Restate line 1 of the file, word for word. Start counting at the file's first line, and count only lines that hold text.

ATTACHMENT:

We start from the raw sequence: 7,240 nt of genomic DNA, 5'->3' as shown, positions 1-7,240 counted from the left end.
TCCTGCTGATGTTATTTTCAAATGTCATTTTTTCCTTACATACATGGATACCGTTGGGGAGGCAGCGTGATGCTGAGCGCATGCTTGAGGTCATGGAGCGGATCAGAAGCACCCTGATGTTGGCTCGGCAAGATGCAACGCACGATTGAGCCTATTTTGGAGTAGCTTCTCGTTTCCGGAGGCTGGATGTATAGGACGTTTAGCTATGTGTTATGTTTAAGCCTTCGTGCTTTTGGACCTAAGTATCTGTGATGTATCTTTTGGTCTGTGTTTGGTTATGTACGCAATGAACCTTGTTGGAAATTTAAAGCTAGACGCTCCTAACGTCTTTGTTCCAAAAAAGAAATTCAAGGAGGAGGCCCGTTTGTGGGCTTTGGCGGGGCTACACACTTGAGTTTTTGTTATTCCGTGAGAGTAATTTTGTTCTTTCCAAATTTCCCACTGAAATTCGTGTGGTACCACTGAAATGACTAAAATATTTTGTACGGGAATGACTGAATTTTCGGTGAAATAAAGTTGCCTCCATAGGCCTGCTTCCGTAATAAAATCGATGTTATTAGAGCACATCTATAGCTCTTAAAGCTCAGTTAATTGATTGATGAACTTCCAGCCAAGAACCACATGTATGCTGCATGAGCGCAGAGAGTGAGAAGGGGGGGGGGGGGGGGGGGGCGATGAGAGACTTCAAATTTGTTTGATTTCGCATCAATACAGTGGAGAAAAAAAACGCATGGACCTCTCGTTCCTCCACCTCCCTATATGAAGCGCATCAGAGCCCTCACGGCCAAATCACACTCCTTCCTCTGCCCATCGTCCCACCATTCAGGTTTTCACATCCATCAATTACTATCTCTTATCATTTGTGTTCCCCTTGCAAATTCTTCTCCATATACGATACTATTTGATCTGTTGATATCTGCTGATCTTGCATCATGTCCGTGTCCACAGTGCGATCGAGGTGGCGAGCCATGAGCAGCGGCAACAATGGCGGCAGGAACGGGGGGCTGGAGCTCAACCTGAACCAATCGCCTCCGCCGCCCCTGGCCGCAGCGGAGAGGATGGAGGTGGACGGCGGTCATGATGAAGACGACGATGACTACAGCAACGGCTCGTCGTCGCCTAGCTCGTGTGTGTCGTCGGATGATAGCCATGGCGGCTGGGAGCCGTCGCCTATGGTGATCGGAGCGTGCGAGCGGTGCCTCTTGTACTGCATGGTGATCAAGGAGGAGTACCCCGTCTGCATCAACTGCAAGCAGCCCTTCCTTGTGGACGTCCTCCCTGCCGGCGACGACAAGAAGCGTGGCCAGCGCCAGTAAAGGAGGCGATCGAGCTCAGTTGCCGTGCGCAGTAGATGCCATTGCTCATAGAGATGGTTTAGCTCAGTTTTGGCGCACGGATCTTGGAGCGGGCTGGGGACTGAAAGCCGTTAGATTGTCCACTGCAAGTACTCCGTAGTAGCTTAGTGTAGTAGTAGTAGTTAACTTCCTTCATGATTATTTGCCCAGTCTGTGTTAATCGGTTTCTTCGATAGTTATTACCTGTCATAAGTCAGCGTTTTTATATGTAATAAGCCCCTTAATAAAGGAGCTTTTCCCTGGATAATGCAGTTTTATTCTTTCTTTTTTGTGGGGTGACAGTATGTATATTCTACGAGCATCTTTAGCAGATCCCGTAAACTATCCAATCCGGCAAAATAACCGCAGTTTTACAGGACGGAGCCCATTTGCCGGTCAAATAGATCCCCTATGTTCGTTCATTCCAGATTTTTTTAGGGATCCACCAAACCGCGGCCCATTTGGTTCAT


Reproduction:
We start from the raw sequence: 7,240 nt of genomic DNA, 5'->3' as shown, positions 1-7,240 counted from the left end.